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lots sand 1:1:3.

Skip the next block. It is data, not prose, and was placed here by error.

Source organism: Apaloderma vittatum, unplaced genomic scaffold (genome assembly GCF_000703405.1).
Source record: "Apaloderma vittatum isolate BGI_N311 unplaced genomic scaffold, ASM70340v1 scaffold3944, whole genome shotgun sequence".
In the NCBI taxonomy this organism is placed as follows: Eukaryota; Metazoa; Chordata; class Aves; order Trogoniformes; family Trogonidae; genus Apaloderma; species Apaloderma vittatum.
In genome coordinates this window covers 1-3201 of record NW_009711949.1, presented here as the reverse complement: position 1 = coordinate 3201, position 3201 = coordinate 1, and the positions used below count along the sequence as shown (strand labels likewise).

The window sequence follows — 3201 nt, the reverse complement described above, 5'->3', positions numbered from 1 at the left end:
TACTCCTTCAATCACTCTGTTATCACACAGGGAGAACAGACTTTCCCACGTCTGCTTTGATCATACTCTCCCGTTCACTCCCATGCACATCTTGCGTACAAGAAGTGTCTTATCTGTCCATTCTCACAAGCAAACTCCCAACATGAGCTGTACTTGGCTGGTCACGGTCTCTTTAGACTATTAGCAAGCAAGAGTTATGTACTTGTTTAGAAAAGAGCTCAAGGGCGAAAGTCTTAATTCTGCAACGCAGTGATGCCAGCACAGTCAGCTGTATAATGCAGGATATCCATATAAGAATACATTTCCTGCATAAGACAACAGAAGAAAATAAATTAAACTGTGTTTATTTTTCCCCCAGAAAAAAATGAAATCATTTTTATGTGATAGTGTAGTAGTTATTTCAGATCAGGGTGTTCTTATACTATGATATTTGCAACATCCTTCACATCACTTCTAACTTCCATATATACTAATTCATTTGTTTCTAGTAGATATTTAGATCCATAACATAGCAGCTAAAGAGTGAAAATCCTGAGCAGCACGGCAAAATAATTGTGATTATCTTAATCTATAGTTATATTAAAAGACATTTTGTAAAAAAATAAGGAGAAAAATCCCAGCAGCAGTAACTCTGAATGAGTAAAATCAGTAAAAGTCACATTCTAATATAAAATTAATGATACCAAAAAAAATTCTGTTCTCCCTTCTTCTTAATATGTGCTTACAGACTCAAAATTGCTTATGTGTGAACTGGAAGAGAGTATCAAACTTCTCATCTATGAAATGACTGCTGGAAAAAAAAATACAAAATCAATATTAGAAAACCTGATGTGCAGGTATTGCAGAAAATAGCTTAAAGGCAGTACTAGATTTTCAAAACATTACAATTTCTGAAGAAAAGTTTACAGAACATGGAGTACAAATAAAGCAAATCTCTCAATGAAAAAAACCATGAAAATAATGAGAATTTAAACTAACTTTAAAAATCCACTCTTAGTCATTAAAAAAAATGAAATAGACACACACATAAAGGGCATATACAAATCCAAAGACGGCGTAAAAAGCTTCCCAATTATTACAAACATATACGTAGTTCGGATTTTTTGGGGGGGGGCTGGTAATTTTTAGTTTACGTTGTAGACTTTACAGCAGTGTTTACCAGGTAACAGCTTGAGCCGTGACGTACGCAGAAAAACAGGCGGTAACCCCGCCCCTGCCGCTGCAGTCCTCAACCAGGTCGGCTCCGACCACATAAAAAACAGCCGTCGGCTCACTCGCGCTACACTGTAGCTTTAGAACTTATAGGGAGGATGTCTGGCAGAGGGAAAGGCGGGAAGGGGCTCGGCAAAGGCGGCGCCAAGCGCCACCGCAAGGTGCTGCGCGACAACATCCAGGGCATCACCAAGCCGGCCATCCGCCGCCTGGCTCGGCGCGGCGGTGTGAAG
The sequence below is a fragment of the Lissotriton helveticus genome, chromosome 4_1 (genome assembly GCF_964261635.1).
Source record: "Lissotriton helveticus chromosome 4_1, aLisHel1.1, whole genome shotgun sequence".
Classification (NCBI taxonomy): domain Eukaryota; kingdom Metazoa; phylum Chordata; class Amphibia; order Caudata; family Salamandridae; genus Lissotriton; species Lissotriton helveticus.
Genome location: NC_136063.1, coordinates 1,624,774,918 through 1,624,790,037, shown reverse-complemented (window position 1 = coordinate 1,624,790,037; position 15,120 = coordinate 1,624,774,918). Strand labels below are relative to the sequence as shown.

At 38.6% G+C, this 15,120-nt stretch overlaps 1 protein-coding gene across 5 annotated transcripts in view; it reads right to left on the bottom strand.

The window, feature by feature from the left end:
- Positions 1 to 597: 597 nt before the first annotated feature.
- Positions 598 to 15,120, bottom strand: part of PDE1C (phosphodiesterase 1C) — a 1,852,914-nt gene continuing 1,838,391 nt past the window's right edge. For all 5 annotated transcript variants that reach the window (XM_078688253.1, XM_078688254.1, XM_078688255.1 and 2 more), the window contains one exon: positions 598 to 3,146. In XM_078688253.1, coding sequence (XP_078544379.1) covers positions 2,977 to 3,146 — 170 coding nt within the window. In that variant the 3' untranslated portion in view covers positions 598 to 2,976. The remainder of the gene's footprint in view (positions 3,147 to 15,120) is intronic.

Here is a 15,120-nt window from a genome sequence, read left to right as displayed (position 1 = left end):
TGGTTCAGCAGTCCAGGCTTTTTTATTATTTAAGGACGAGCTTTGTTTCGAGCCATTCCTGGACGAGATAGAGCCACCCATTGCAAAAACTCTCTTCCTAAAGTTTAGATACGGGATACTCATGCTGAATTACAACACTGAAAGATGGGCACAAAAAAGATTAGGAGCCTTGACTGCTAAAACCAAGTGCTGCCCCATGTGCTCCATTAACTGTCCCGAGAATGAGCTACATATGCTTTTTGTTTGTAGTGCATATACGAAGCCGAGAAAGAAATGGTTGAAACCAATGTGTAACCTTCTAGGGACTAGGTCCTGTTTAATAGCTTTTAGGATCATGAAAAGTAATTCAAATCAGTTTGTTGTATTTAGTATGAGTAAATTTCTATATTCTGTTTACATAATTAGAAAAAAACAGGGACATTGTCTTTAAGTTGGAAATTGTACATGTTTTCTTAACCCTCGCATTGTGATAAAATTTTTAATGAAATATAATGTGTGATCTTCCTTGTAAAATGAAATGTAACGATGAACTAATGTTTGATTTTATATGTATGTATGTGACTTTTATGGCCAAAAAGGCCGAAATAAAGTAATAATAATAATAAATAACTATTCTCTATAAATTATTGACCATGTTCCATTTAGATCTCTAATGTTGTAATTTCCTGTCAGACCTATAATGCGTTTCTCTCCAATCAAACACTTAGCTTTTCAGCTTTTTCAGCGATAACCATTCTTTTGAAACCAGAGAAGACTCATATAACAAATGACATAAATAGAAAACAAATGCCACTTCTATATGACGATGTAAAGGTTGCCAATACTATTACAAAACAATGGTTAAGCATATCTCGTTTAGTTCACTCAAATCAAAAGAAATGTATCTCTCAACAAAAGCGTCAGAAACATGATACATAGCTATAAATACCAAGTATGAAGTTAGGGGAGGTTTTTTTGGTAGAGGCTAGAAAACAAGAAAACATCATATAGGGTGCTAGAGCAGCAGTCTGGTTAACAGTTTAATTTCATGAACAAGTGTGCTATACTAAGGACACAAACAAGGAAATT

19 fhort Ctorioa From the Forks of tha Creek. nto ou i if Hk ntr or Raa. ( Jte4 Ulilielu In !( Io.M-Bob Hrllt.a- aaaaa'a Uabr Olrt aad th. Ir Craak t .Plantation'- Th. M'tat ra.nrat ' !n And It orlb (Copyrictit, 1S96.) Toa hear some poo pi 8 aa that It statural!; don't run Id the human family (or m woman to bars any bualnosn sense, liut I have mixed around amongst tha en fuika considerable in my day ' - snd time, and , , bloaa jrracioua I ' M bavecometothe ! oonolualon that they have got , ', more aense and more different , ' aorta of it than , v the boat and v 1 V Smartest of men. ' . Il l . I 1 .. . ,v say what I do? ". Well, when I took my seat and set down with pen in band, as It wore, to (five out a few scat Crin facta concernln everyday life in the wooda and bills. It come to my mind about how the old lady Singleton helt lir own with the Brltlenhatn boys and win the 0b.t hands down. Bad Mfdlotu. In III Doaaa. It come to paaa alonp In tbe Christmas ad New Year times last year that Bob lirittcnham and Miss Net Singleton went and got married. Now the Itrit ajeaham boys are famous in this country Vw cover in all the proond and travellin avll the gaits. Everything from a scrub horse race to a roe-for-all fight goea with them. They are all bad medioine avad tremendlus big doseaof It. It bad only boon three woeka to the day aln;e Hob and Miss Net got married when the lirittenham boys went to a horse race aomewheres down in the Flat Wooda and got into a free aud bloody fight with the Tomlinsons, which the Tom lingo n boys they was also hot stuff avad a whole passle of it That was one horse rsoe whioh I didn't go and see, whereas I can't give mil tbe facts and wherefores in regards to the terrible scrape between tbe Ifrlt tcehams and the Tomlinsons. But at avay rates, it seems like when the flrin ceased and tbe smoke cleared away throe of tbe Tomlinson boys had got bad wounded and Bob Brlttenbam was dead. la Uiem days It likewise also come to pass that the finest plantation on Deer Creek belonged to Bob lirittenham In his own full name, and accord tn to the will be bad made before be marrlod the plantation would belong to bia wife when he was dead and gone, so long as she lived, and then fall to their chil dren when she died. And by (ratlins Bob Brlttenbam hadn't tbea dead ton days before tbe other VJrittenbara boys put in to buy Bob's widder off and git their fingers on that tine plantation. They lowed under the will she couldn't claim nothin butber lifetime interest, and. since Bob didn't leave no children tho land arould finally at last revert back to his brothers any how. They wanted to boy her out and pay ber what was right and propor for .ber lifetime interest in the plantation. la the maintime Miss Nut, Bob's widder, bad wont back to live with ber mother, and I knowed good and well that when the game oome down to a pinch it would lay between the Itr It ten ham boys on one sido and the old lady -Siagleton on the other. There was aoaia powerful fine pints in the game, and whilst it was none of my business I couldn't help from watcbln tbe "docu jnenta" clost and constant. (. One Woman's lsu.ln.ss aense, "It Is a monstrous prltty game if the ards will but only run right," says I to mother one night after supper, "and there is plenty of norve on both sides. Stut as for me, I will give odds of three at one and bet on the old lady Singleton. If the Brlttenbam boys didn't have to buck agin nobody on the other side but Bob's widder they maybe mougbt beat ber out Miss Not la young In regards to the ways of this world anyhow, and besides that her beart is broke now on account of poor Bob's death. "But the old lady Singleton she ain't irone nowheres, and If I reoollect right be put off her widder's weeds mors than twenty years ago. When It comes to a strong and knotty business pint she baa got more sense than most any man I have ever saw, and she can see further a ahead into the dim and distant future thaa any other old lady la the round created world. Accordin to my figura ltoa, for oncst the Brlttenbam boys ihave met their matoh. Let the game go bravely on. We can wait and watch and see." That was in the Christmas and New Year times last year, and I didn't know for certain bow the lirittenham boys -had come out of the game till one day last week. But I then got some news from over there in the hill country which goea to show that they got beat at every pint, whilst tbe eld lady Sin gleton win tbe game handa down. From wbat the bill country people aay, it would seem like the old lady aoon got ao she wouldn't Itvt Bob's wid dr talk to tbe Brlttenbam boya about that plantation on Doer Creek. When they come to see their brother's widder -tbe old lady ahe would go out and do the talkin and keep Miss Met busy in the kitchen. As time went on the lirit tenham boya got reatlesa and mad and threatened to go to law with the case. II it tbe old lady told 'em tbey could pop their whips and pitch in. Yon have beard people aay that time la a mighty pood lawyer, and old Mises bingleton .a be was playing for time. It now cornea to pass that thert la a little stranjr ever at tke P.njlston f.!.-n- It lo or to-eo weeks be fore Christmas when she evened har baby blue eyes on the wonders of this worid. In general aprir!ur-nii sbe it the Ti-ry anitva imatr of pajr Bob Iirittenbam, and tbey have named ber Bob for him. Naturally of course old Mises Singleton and M ;s Net they tb ink the onlyest baby in the whole dlacov red country is right there at their house. And tbe other Brittenharo boys, where are they? Tbey are still bruiain around in the settlement, but tbey don't own a blessed bit more land down on Deer Creek than thsy did at this time last ysar. And tbe old lady Singleton, where is abe? She ia right over there in tbe hill country tendin to ber own buslResa and takln care of the widder and the baby. And that fine plantation down on Deer Creek, wbat about that? Well.lt belonged to Bob lirittenham when be waa killed. It now belonga to Bob'a widder, Mis Net, ao long as she mougbt live. After that It will belong to their baby girl, little Bob, henceforth and forever. Ths Same Dam Feller.' In my day and time I have met up with a right smart sprinkle of green people. ' But by long odds tbe most greenest man I have ever saw waa a long, tall, ganglia rooster that com Into tbe settlement oncst from some wheres down in tbe river country. The atrangec put up for the night at tbe Pickens place, which the Pkkensea tbey was all powerful polite and proper people. The next mornin when the stranger got np and come out to break fast old man Pickeus said to him, aays he, "good mornin, sir." And tbe old lady then up and said to him, says she, "good mornin, sir." Then one of the girls apoks up and likewise also says, "good mornin, sir." In the main time tbe stranger badn't said nothin and looked like he didn't know what they meant. But by this time I reckon be come to tbe conclusion that somebody would have to explain. "Why!" says be, "I am the same dura teller that staid here last night!" There was one man so green till yon oould mighty nigh scrape it off with a splinter, and be couldn't see no use in people ssyln good mornin to tbe same durn feller" that bad been there all night. 1 A Serloas Threat, From all I can hear, the Democrat!, party is now seriously threatened with Jule Nabors. Jule is giving it out through tbe settlement tbst he is goin to quit the Third party and come on back home to the old lick log. . "I have been gallopin with the Third party from the first Jump," said Jule In tellln the boys about it over at 'the Cross Roads the other day. "Accordin to what the leaders tell me, we have whipped tbe fight In every election by tremendius big majorities, but the other fellows do the countin and beat as oat of the offices. So I have come to the oonolusion that any party whioh can't take a big majority and beat a measly little minority never will stack np any thing to speak of. Whereas at the present writin J think I will take out and quit" ; i So much for American politics. Ri fus Sahdebs. HOUSEHOLD SUGGESTIONS. To decorate a grate that is not re quired for use, place In it some small pots containing fern. Collect small fir cones, varnish them and throw around In the grates so the pots shall be hidden. If you possess a cozy comer with a shelf at the top have a sine trough made to fit it and fill this with some hardy foliage and flower plants. They will last a lonjr time and add greatly to tbe beauty of the room. The latest card cases and pocket books are made from a leather that ia ceiled elephant's hide. It has rather a rough surface and is of a light tan color. They are mounted at the cor ners in dull gold, or have a plain gold band around them, headed by a narrow beading. It ia not necessary to have fresh and green' things for all salads. The cold cooked vegetables may be utilized asparagus tops, pens, beans, cold pota toes and beeta, cut in cubes, or any of them, mixed together with a few capers and sliced olives. The dish, for any aulad ahould be robbed inside with a raw onion. Furs will look much Improved if they arc cleaned with bran heated In the oven. Rub the hot bran well into the fur with a piece of flannel, then shake the fur to remove ail particles, and brush thoroughly. Fur collars that hare become soiled from rubbing gainst the hair may be made to look like new by using hot bran on them. Apply the bran a second time If the fur la badly soiled. WOMEN EVERYWHERE. Miss Helen M. Winslow, of Boston, was the guest of honor at the Profes sional Woman's league meeting in New York. She is said to have made one of the brightest impromptu speeches ever heard at the league. Mrs. John Ward Dunsraore, of Cin cinnati, wife of the artist, has made quite a success aa a speaker on art topics, a subject with which she is thor oughly conversant Mrs. Dunsmcre, who is an exceedingly graceful and charming woman, was a Boston girL Miss Corriuua Buflinton. It was after ex-Empress Eugenie of France that Princess Beatrice's little daughter was named. The unfortunate empress holds the children of this prin cess very dear to her, and is seen much with tlwm during her residence in the highlands and when she stays with her majesty. 6he probably remembers that had ber son been spared to her Prin cess Beatrice's children would have been her own gri-ulchUJrea. what to riu Sam Jones on "Wars and r.aacrs of Wars." Ths Financial Ouentloa AUo ( In Lone Taught tr tha ltt ? r ?elt ritrioltim That t hnipm tt-.a fights of tb 1 if in. EctPTRIORT, 1 J They are lighting don iu Cula; and I am for the bottom dug every time. I hope the Cubans ill lick the crowd that la trying to keep them iu nl ; tion. And then Germany ami (irent Britain are getting their horns in the mud and pawiivg dirt, and old I'ncle Sam is shaking his fist at somciioily. Turkey is gobbling a little, and K iiwia U mewing like a cat, and Caua-U is hiss ing at the stars acid stries in a pub lic theater, et cetera. Itswms that the whole business wants to tl-.'!;t. am! ttiey may get up a sort of a general frn is. Some one has said the way to keep down civil war is to keep up a racket and have an occasional war with a foreipn country. As long as men are sellish and proud and mean there are going to be rows and fusses. Creat Britain is proud and dogmatic and stub born, and will tote off anything she can put in her pocket. But she. can't put America in ber pocket with Ven ezuela, and I doubt if she tries tp put Venezuela in her pocket. Talk' mint, our being of one blood, nr ,l ,!i!it sort of thing. Don't broth. K 1 Haven't brothers murdered em They say a family row is tl , i.-r? tirat sort of a row. ir But while many in th!srou. ami perhaps in other countries are talking alwut wars and the Monroe doctrine, etc., our financiers seem to be looking after their pockets. It is said that this country will not go to war with Great Britain, for our financiers will not let u. It is avarice that got up the tiouhle; and they say the hair of the dog is good for a bite, maybe avarice can keep it down. I am much more con cerned abvJt our financial and com mercial conditions than I am about the war with Kngland, or whether the Cubans will lick the Spaniards, or whether England will steal Venezuela. This financial question comes closer home to us all. It geta the creditor and the debtor both on their metal. When things get so the creditor can't collect his money end the debtor can't pay it, things are In bad shape. Issu ing bonds isn't going to help us, for the treasury reserve is now down to $50, 0C0.OOO, ot lees, and after it has been re plenished can be brought down again to any point the avarice of the dt pletcrs dictate. Some say tho remedy is In bimetallism. A silverite told me the other day that bimetallism was the cure for the whole business, but I re marked to him that Kngland is a cred itor country and we are a debtor coun try and England could bankrupt us. He replied: "Then let's go Into bank ruptcy." Yes, but," I replied, "all of us don't want to go in it. All you fel lows whose stock in trade ia a wife and ten children and a dog and a blncking brush, you are ready to go Into bank ruptcy; but a fellow that has any as sets outside of those you r- 'r in your inventory isn't quite re "o go in." Many blame Mr. Clevel., ,., ,oirie curse Carlisle; but a fellow that ia obliged to cuss and has some cussing that he ought to dispose of by righte, let him turn hiscussingmachlnery loose on congress. I hare a thousand times more respect for Mr. Cleveland, who de cides what he ought to do and does it, than for a congress that can't agree upon anything and can't paes anything, even a saloon. But I don't believe there will be much fighting donej and I don't believe there will be much financial disaster. Tbo wisdom and prudence, the resources and rational views of men who can and will lead in these matters will keep off, at least for years to come, the crash which will bring wreck of fortune and ruin of commerce. If we should get up a general rowand fight we have got about 10,000,000 of men in the United States out of a Job who thirst for martial glory, and there nre enough of us peaceably disposed to stay at home and work and keep the coun, 7 In bread and meat. Wars are costly "'and cruel, but then they are lessons; and some lessons men learn In no other way. What was the use of our civil war? The north could have bought every colored man in the south on the block and moved him back to Africa on the money they spent in licking us, and thereby averted the bloodshed and ruin the war brought on. But some aboli tionists and some pro-slavery men had rather have a licking and give up what they have than to dispose of it profita bly and have a surplus and a sound hide instead. We are 30 odd years removed from the battlefields of our civil war, and et the old gray-headed soldier boys o be blue and the gray seem to be the .i w ho are itching most for a fight an ie readiest for the fray. The avernr in man being don't carry a lesson 30 ye s without forgetting largely all that there was in it. The average fighting fellow has to be licked or to lick somebody oftener than every 30 years or he will muster himself out of service on that line. But 1 think a war every 1,000 years would suit me best. Fame and honor of that sort is all in my eye. "1 had rather be a home guard private than a brigadier come home to die." The conquests of common seuse found ed on the golden rule are the only con quests that bring a crown and complete triumph. We seem to ohave a surplus of every thing corn, cotton, wheat, oata, hides, hogn, wool, and so on. If a war didn't do anything else it would clean up our surplus commodities, and for a few years things would boom ou high prices. But as long aa we are over stocked in everything except mmirr, times will be comparatively tVht au.l the wheels of commerce will be clocgrd. But w. had better let we.l enough aioise. If we fc.ue ; r'v of tuevt end c rkhrs and ahelier, what is the e fnllinir out and f ghtrcf I letter ) e br I. If K,mt Paul whoa he said : have l amed in v hat'ver s!ute I t tliws ith to lie cmiteuL" 'lsoont. ia t he rum of a man or a nntion. A c cot to n ted spirit brines on war and i vnstatinn. liiniL;inary insults, and t! injured innocence, and then comes I declaration that we will die for honor. A man or a nation, don't f honor by dyi;i? for it, arid tliey ca kfrp it by dying for it. HonoT con to him and them of whom it rosy said: "Well done, thou good an4 fai ful servant. Thou hat been fsJTJj over a few things. I will make tl ruler over many things." j Somehow or other my patriotisri. I have any, is the patriotism thatstar up for and champions the rights women and children and of the hon My patriotism baa all it can do ' denouncing the evils that blight hoi and crush tho lives of women a children. The saloons, the gambli, hells, the bawdy houses, the ra tracks, the dishonest deeds and b: examples of men furnish targets f all of my guns, and auiid the wan; and needs of women and children find the task of ministering to the greater than I can perform. Let's not fight England. Let's fifj' the devil and wickedness, and gnniblp helix and shnmely houses and evei thing that ever wrung a tear from mother's eye or broke a good Vvif lenrt,. Sam P. Jones ' ANIMALS' tJttot-f BEAKS-," ttorj ot a Dor. Raven, Tat and Bat all Katlng Togather. A traveler tells that he once saw a fine mastiff, a large rat, a raven and an Angora cat all dine together from the same plate of soup. Their owner placed the plate on the floor and in re sponse to a loud whistle the four ap peared and partook of their food with out interfering with sach other. After dinner the three animals lay down to gether before the fire, and the raven hopped about tho room. A dog and a goose on one occasion became fast friends, but the goose seems to have made the first advances. If the dog barked the goose would cackle and endeavor to bite any person tbe supposed the dog to be barking at. She would not roost in the usual way, but ran about the yard with the dog all night, and even when he went about the neighborhood the goose accom panied him.runningand flying in order to keep pace with him. What ia very strange, however, when the dog was ill the goose would not leave him for a single moment, so food had to be placed In the kennel for both of them. This affection U supposed to have had its origin in the dog saving the goose from a fox. Another dog became much attached to a cat and Bhowed his affecction in an hour of need. The two animals, after living together for a few months, were sent away as a present, tied up in a sock. It appears that they did not like their new quarters, for they soon started on the return journey to their old home a distance of 13 miles. They traveled side by side, and once the dog bravely defended his companion from the attacks of another of his species. In another case a dog tried to con sole herself for the loss of her family by adopting a brood of ducklings. When her little ones were taken from her she was quite disconsolate until she fell in with the ducklings. These she tended in the most affectionate manner and exhibited the greatest concern when they naturally took to the water. When they came to land the dog seized them In her mouth and carried them home. Strange to say, when robbed of her family the year be fore, she took chrj-ge of two cock chickens, which she reared with great attention. When they began to crow she waa evidently much annoyed and .endeavored to suppress their noise. A cat acted in a peculiar manner on one occasion. A lady kept a bird, which she was in the habit of releasing from its cage to pick up crumbs off the carpet, and at such times the cat treat' ed it with great kindness. One morn ing, however, when the bird was thus engaged the cat Seized it and jumped on the table with it in her mouth. The owner was naturally much alarmed for the safety of her pet, but she soon dis covered the cause. A strange cat bad found its way into the room, and as soon as the intruder was driven out ber own tabby jumped down from the table and released the bird without having Injured it in the least. Chicage News. What Waa Inside of Her. Having at one time a small stuffed crocodile In my room, varnished and lodged on my mantel shelf, I was visit ed by an old woman of tha humblest class, about some parish pay that ha been cut down by the hard-hearted guardians, when her eye rested on the crocodile, and after considering it fot some time she broke forth with: "I reckon you, got thickey (that) out o' somebody'a insidea." "Most assuredly not," I answered, considerably taken aback at the unex pected question. Then I added: "What in the name of wonder makes you thin so?" "Beeos," she replied, "sure enough there's one in me, as worrits me aw ful! And I wish your honor'd pt to the board of gardjins and take thickey baste along w i' you and show it to them gardjins and tell 'em I've got one just the same rampaging inside o' me. and get 'em to give me another loaf, aud tack on a sixpence to my pay. I'd like to keep a pig, your honor, only how can I, when I've got a baste like that In my vitals aa consumea more nor hall o' what I have to eat. There ain't no offals for a porker. Can't be, nohow." Good Words. Uoraa Talk. First Uorse Do you think the horse less cnrriaje will prove a success? Second Ditto eigh, neighS N. X recorder. liail'a Family l iiis are tiie best. Mks Bi-araa "I thought you said It was the little boy next door who was making ail the ooisef" Iittie Johnnie ''8o it waa, ma. I waa hitting him with a atick." Tit-Bits. For Brovchiai, asd Astiimitio Com PLAIWTS, "Brtncn'9 BronWtmf ZYc" havt remarkable curative properties. Jackso "Any sleeping apartment In the club yon befonetol" Bnarleiirh "Not one, except the reading-room." Household Words. Sore yea Cared. Jackson's Indian Eye Salve never falls to do this ; 25c at all drug stores. ftfNvitvMIMItM1 m See that hump? I It's the feature of the DeLONG V T- TT 1 A V Eye. No matter how you twist and turn, it holds the eye ia place. Bend two cent stamp . si with name and ad- (f drets. and u wilt Viiyi mail you Mother GootMf in new clothe containing ten oolor plate j ten black and white picture ; end lot of lively t) jingle, m ftaCKABDwnr e D-cLons Bbos., PhUad. Til R A -MOTOR CO, do ht.tr CM) worifTt Wimimhl bmUMtss, r aivw tt has reduced UteoM of Wind irwr to l rt wostt It wml !( hm many trnrii a is BOMflHI, sUtll tit) IM 1U paodl ttlld fpftirt a, M uur door. It rn umI d funmh , 0 iieimr us cm ivr trm nun my unui ioOH'rm. It mja&M PnmiHfiff sn4 il'titrwi fiiatM. tsvl-mi-a rtr w -m t UnU ftlt Um T fHi m , ) f t, Ti h ! nf W kbA tiri SLi Towtr, Nwwt Bull Hw Frill), Bfrtei r-fMl OuUr Mid d Srtiiaart. .ui dp) (cation it will nme on 11 ot uiwmj artttiv mat tt will fumtftti Until Jamtar lt at iSbn itMiai pries. It tvio make Tanks and Pumpeof alt kimis. ttod for cataUu. fatten I Uta, litKkwtU aa FiUowr Stratta, Catena. JTj-- knows it 13 witaout an equal. " Tha N. K. Falrbank 1 V V,v w aal m v taXsaaatatasexataaataasaat stttsssststtssttsssttt Tills ; box S II u 4 t Waal i . . ;' ' ...a.a..-'. -MkiiiwtiiSStS,Llwii.i nd PAINS generally. :i O vr crvrrnriivmiviiu i w vm uvs reui(Hi lor pui itmuy I evr aaw " rc COLICS IH KC"SE$ end MULES it la a "dead shot." tBllMr(HIV) o.. r.rl.lm, I SH VII I E. TMl ft r U aJ Blood means aoimd health. With pure, rich, healthy blood, the stomach and dcwuve ortrans will be visrorona, and there wiu be no dyspepsia. Kheumaiwm and neuralgia will be unknown. Scrofula and salt rheum wiil disaiar. Your nerves will be strong, your sleen sound, sweet and refreshinir! Hood's barsaparilla makes pure blood. That Is why it cures so many diaeaaea. That Is why thousands take it to our disease, retain good health. Remember Sarcaparilla "s the On True Blood Purifier. All drujrirlita.lt, . 1UUU & t HU was, eaaj to operate, So, ! ASK YOUR DEALER FOR TJ. L. Douclac - 4Mb. aaMa. tVSSJI BCD V u aw.. . . J. vjltUt. WORLD. I If you pay a 4 to se tor shoes, ex- - , line the W. L. Douglas Shoe, and O ? e whit a good ahoe you cm buy for W SJ VER IOO STYLES AND WIDTHS, tXJlXOBESS, BCTTOW, and LACE, nidi la ail a lnd a of the bt Mlaeta4 leather by skilled i V men. We Snake and sell mora a V t3 Shoes 'Nj tlian aay Ki --ier in th world. None y.-nnine nnleM name and price is tvuunped on tha bottom. Ask TfMir Healer for our a, Tfto, liM), Shoes 94 and 1.75 for boy. TAKE NO tWPSTtnnr. If Tur dealer cannot sujipiy you, send to fao tory, enclosing piice and ycent to pay carriage. Mate kind, style of toe cap or plain), size and width, OurCtntom Dept. will till your order, isend for new Uua- umeu caiaiof ue to noi at. W. L. DOUGLAS, Brockton, Mast. MRS. ADAMS' LETTER. ' LvaiLv, Chattooga Co., Ga., Oct. MH. Two medicines have done me ao much pood I can not find words to 23 express my grati tude for them. I was down with a complication . of troubles, catarrh of the bowels and falling of the womb, i or seven weeks I could not sit up. Two bot tles of KcElree'a Wine of Cardui. and one package of Thedford's Black-Draught cured me. I have recommended the Wine of Cardui Treatment to a number of suf fering women, and not one has failed to find relief bj its use. If I can do anything to help bring thia good med icine to the attention of sufferers, I will be glad. Mas. E. C. Adams. WE HAVE NO agents. r at whriltMwl pritM, Hfllg nywhera for iHrntBttintl bnlorsMls. l.Trjtlunf wr mated, ioo styles of Car riant-, oov'esof Ha- ne.ta.ati ittvlra Hiding AaV dies. V ritft for catfclogua, ELKHART Carrlatt Haratu life Ce. W. B. I .UT1-, Saer filhaart, lee. r " " V Th TOBACCO HA3IT In 72 HOUPS. V ! lt!i( jump m liul Nte. r ull iretMiiitmi at. Pott tf 'Aid. au-rf w."irko. t.'irtulr k'rvt- lr. a ti. M.A.Xwltt-1'Ia, mi Cutugi UroT atva.,CaU:ago,liL Si Tf nim Riorht ! "You can take tliat soap right back and change it for Clairette Soap. I would not use any ether kind." J-VVCi WUiiidU wuuuao ever vlsi Sold everywhere. Made only by Company. Gt. Louis. i. 1 - . aa 4 a.Uai f - -i m r- j p-s Hi i 5 ! rr Is Walter Baker & Co.'s Cocoa be sure taat you doal fet aa A TV .',1 Imitation of It. Sold by Crocera Everywh.ra V.'alti EjucEt & Co.,Ltd., DorchesUr, Mass. the OLD reliableJ Li.aia.a J.a i TESTED REMEDY Headache, Toothache, "I hara found WXCilTs USllE-TT ;